With the question of legal or technical authority aside, the larger question becomes, is Snowden’s announcement just; did he “do the right thing”?  Should Snowden be himself subject to prosecution for violating national security?  Then again, he has not thus far disclosed specific details of whom he has investigated; he has merely stated capabilities.  Stating that the United States possesses nuclear armaments capable of wreaking widespread environmental and biological harm is a statement of fact.  How these devices work is another matter altogether.  Has Snowden disclosed specific details on how PRISM works?  In reply, companies such as Google are following up by requesting the U.S. government be more forthcoming on explaining Snowden’s allegations.

The root of what has happened today dates back to the enactment of the Foreign Intelligence Surveillance Act (FISA) of 1978 which provided statutory authority for the creation of the specialized Foreign Intelligence Surveillance Court (FISC).  One recent news report points out that the FISC has rejected a mere .03%  of government intelligence requests.

Another report laments not only Snowden’s disclosures but also the fact that core intelligence functions are being outsourced in general but specifically to individuals like Snowden who is “a high school dropout.”  Issues of justice abound here.  Has Snowden disclosed anything we do not already know — that is, that the government is watching us?  Moreover, with the amorphous nature of the Internet, how can any intelligence agency distinguish between domestic and foreign email accounts or web traffic in general?  Would it be based on the street address the user has registered, the Internet Protocol (IP) address of the computer sending or receiving the information?  How exactly do we determine what’s foreign and what’s not when it comes to the Internet?

After 9/11, there was great criticism towards the government that it wasn’t doing its job, and what happened was attributed to “intelligence failures” and a lack of coordination among government agencies.  Now, the news media trend appears to be not that government hasn’t done enough but is instead doing too much.  Where can one find justice here?  Justice for Snowden, who is facing likely criminal prosecution; administering justice by “providing for the common defense” and protecting national security; and also by preserving individual privacy.

We must not forget those words from the U.S. Constitution in which the Founders declared among its six core purposes, that it is intended “to establish justice.”  The question asked here, again and again, is how to establish justice again and again, by its true and due administration.  Perhaps the answer will change based upon the decider’s role; the role of this blog is to ask, to observe, and to opine.

Yet, what does one do when the lofty task “to provide for the common defense” conflicts with that “to secure the blessings of liberty for ourselves and our posterity…”?  Should one ever outweigh the other?  Indeed, it was Benjamin Franklin who once wrote, “Those who give up essential liberty to obtain a little temporary safety, deserve neither liberty nor safety.”  Yet, what if the subsequent safety is not small, nor temporary at all — what then?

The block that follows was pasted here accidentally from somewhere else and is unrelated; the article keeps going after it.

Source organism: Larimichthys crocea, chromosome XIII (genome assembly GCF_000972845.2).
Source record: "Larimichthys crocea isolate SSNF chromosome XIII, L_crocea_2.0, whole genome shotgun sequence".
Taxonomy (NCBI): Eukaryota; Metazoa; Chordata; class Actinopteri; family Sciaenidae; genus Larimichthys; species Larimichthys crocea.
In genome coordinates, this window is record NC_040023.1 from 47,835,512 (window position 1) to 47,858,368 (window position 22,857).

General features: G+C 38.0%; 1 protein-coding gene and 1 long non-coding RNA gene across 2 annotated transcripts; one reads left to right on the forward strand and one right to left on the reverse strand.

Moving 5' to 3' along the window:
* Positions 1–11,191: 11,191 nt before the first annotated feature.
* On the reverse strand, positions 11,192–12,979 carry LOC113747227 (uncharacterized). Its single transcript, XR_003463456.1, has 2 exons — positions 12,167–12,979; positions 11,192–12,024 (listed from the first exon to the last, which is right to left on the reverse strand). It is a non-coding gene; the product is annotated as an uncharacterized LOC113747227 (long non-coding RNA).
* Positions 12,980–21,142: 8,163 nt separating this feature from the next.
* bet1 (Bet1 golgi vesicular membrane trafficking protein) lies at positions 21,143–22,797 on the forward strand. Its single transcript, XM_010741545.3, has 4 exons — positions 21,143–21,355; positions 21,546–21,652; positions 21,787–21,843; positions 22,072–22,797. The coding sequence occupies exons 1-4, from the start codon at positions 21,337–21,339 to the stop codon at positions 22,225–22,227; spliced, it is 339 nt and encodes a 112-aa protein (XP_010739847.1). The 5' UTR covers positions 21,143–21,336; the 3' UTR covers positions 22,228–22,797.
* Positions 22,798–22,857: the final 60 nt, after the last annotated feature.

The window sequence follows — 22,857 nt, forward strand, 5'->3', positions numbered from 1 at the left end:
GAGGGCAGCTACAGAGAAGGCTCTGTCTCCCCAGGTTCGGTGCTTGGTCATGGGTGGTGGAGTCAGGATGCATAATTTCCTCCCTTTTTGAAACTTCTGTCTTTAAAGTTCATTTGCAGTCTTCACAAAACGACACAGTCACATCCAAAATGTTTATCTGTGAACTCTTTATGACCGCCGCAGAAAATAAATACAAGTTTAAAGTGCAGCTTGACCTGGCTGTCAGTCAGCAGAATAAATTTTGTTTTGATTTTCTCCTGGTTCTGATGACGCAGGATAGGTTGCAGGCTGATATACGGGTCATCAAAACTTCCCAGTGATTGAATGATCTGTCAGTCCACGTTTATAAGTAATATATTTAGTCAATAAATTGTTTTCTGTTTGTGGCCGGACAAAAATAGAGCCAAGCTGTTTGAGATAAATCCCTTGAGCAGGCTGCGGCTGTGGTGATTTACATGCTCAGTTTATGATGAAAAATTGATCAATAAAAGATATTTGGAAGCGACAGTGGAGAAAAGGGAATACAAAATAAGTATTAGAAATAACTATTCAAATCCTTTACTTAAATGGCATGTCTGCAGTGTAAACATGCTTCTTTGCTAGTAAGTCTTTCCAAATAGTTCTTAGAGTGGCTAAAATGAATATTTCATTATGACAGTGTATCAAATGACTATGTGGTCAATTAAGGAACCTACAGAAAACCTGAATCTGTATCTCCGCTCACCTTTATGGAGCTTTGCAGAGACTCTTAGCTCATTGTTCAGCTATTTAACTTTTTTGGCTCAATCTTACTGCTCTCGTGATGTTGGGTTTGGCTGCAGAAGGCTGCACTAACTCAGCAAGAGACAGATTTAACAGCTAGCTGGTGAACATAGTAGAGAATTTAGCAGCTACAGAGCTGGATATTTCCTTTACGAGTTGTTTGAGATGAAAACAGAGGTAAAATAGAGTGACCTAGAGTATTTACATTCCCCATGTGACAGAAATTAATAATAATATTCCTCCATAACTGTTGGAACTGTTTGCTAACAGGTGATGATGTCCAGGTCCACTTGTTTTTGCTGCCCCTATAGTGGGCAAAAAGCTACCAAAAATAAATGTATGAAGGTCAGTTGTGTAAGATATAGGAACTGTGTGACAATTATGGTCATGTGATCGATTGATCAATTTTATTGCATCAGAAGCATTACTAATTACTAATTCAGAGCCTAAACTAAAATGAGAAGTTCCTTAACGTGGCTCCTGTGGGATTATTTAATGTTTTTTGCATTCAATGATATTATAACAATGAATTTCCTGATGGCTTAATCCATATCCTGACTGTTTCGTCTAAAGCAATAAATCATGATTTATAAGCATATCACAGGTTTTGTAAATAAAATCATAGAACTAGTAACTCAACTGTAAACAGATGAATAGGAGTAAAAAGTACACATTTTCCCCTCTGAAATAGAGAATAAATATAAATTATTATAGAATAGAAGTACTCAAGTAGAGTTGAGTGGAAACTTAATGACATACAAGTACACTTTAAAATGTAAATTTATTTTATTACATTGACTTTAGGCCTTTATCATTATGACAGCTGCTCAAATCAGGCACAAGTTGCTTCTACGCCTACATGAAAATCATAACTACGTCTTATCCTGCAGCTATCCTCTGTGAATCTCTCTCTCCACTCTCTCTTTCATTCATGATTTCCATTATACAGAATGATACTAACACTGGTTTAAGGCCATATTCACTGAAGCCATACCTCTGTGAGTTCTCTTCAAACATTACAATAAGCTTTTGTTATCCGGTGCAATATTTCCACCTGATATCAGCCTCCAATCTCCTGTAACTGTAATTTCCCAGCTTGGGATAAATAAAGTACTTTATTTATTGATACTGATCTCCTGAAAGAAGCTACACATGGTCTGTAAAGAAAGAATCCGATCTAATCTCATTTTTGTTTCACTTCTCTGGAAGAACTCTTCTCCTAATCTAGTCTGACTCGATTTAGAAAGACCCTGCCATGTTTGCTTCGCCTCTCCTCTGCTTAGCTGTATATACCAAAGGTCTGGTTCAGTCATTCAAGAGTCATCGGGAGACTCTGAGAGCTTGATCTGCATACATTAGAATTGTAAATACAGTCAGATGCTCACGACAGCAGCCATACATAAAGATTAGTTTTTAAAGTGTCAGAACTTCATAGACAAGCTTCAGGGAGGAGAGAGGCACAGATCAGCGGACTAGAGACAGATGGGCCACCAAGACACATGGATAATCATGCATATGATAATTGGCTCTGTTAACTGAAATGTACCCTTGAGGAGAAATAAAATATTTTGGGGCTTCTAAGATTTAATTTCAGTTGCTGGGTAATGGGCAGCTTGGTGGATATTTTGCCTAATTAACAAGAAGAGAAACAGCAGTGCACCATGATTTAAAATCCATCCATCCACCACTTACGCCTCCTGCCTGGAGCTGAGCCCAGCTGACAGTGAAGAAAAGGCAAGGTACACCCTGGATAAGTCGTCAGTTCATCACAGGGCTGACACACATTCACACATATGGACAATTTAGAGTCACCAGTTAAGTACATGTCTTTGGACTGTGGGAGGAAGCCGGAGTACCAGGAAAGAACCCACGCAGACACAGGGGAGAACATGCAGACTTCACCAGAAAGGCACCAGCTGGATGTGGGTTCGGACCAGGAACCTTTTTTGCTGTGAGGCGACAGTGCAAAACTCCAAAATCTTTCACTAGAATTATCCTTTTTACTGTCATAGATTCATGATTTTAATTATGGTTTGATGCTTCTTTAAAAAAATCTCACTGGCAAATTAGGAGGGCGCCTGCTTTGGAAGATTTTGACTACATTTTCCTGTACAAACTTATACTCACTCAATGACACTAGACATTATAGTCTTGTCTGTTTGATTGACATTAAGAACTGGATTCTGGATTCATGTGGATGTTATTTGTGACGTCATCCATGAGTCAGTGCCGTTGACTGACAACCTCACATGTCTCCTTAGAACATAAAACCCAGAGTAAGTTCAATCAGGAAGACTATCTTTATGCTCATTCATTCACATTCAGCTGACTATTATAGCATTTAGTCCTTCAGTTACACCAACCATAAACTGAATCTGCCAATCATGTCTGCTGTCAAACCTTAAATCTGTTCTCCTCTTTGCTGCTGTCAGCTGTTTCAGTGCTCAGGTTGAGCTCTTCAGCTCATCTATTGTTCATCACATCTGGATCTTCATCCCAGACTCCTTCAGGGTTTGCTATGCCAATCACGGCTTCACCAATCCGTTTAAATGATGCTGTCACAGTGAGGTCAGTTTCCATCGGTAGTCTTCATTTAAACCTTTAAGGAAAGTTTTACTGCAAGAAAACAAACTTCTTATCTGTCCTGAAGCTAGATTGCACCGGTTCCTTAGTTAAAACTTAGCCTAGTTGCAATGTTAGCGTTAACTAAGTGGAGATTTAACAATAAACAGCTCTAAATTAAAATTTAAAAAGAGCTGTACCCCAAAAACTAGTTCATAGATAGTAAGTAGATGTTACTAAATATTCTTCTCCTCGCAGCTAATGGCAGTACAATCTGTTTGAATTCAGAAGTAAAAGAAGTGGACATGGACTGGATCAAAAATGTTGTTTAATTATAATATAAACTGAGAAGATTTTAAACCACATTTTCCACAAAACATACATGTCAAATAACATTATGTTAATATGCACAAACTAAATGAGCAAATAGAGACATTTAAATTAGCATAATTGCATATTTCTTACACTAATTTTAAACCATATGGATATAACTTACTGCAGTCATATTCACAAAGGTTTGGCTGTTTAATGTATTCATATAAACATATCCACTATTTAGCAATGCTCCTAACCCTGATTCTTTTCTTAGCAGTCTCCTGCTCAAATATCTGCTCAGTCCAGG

Reforming the House Committee on Oversight and Government Reform

In Uncategorized on June 10, 2013 at 11:02 pm


The true administration of justice inherently requires findings of fact.

Indeed, it was Edmund Burke who implored the electors of Bristol in a speech dated November 3, 1777: “But government and legislation are matters of reason and judgment, and not of inclination; and what sort of reason is that, in which the determination precedes the discussion…”  When the determination precedes the discussion, then there is no reason; the conclusion has already been made, thereby rendering any discussion moot.  Why, then, does this happen?  Why do social norms dictate that there be a process, even when that process may seem unnecessary to arrive at the conclusion?  The reason is because that very process is itself a part of the conclusion; it is a means to the end, but it is also an end unto itself.

In today’s news, there is much talk of great dissent between U.S. Representative Elijah Cummings (D-MD) and U.S. Representative Darrell Issa (R-CA).  The latest issue is the congressional inquiry into allegations that the Internal Revenue Service (IRS) targeted conservative nonprofits groups and that these attacks were politically motivated.  As Chairman of the House Committee on Oversight and Government Reform, Issa has led the push for this Committee to investigate these allegations, despite claims by Cummings that the matter was already addressed following a yearlong investigation by the Treasury Inspector General of Tax Administration (TIGTA).  Cummings is the Committee’s Ranking Democrat, having defeated Carolyn Maloney (D-NY) when Ranking Democrats were selected to serve on House Committees late in 2010.